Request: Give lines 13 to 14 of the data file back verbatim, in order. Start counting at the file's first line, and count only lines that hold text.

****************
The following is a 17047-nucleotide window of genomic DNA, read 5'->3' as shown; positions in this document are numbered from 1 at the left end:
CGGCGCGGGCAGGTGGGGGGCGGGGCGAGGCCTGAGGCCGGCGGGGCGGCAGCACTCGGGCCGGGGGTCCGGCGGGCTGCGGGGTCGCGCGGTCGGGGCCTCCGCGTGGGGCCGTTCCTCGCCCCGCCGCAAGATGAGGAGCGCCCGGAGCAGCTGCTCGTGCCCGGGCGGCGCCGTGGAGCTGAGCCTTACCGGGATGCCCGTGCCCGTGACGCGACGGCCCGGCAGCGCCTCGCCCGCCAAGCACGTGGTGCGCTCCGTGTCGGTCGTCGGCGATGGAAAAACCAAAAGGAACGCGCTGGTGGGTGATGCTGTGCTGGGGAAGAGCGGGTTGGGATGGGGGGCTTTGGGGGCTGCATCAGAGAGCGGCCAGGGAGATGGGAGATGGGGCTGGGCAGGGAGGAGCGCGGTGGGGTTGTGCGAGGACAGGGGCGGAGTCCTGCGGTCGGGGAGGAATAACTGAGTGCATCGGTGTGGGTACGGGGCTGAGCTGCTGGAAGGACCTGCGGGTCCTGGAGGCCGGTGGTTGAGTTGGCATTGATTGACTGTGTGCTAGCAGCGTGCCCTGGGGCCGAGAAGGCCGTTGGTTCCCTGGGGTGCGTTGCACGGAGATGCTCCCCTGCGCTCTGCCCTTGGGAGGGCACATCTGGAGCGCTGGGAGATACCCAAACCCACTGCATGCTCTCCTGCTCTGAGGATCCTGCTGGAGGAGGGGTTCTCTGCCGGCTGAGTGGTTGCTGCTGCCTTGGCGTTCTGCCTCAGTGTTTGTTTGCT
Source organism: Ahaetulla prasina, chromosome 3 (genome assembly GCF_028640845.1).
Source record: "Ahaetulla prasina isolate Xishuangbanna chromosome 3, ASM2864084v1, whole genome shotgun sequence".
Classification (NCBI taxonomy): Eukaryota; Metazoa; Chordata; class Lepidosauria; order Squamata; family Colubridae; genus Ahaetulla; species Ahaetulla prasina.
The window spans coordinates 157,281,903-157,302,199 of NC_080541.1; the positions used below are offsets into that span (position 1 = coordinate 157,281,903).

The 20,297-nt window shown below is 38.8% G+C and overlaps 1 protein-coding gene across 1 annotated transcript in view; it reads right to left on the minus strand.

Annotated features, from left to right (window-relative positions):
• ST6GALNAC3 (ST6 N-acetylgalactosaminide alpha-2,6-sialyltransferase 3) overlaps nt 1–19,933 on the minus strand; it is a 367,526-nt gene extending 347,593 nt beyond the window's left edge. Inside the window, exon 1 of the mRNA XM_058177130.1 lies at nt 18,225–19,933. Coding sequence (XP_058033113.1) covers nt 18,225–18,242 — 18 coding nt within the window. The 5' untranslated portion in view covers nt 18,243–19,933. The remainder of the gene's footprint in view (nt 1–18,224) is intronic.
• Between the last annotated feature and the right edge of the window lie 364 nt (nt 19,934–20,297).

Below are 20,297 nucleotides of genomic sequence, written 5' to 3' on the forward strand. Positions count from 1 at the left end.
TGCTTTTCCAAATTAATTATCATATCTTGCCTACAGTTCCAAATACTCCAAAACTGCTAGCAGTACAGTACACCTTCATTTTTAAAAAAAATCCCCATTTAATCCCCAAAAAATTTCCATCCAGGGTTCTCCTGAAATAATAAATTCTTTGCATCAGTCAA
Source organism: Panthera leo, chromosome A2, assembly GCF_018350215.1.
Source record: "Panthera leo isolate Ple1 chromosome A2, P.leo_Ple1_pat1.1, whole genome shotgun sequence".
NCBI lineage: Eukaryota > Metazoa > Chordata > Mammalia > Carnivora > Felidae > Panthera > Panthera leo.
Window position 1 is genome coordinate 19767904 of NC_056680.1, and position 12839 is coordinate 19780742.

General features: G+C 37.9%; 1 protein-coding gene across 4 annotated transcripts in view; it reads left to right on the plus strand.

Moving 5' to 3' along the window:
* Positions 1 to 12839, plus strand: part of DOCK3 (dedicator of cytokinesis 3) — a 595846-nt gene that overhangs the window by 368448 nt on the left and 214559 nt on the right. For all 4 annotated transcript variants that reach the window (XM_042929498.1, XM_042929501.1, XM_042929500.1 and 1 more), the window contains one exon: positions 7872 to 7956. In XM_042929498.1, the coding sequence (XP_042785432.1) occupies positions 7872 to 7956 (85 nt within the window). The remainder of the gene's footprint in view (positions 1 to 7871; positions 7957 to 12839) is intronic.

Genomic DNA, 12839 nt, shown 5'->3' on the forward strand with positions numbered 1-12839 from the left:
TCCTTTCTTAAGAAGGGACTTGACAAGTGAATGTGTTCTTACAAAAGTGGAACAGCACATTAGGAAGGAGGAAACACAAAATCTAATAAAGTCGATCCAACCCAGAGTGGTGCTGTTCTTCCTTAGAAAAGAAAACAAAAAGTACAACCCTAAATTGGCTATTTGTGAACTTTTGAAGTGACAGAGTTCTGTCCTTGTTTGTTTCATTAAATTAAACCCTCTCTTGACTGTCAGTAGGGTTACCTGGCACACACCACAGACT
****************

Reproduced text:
Source organism: Panthera leo, chromosome A2, assembly GCF_018350215.1.
Source record: "Panthera leo isolate Ple1 chromosome A2, P.leo_Ple1_pat1.1, whole genome shotgun sequence".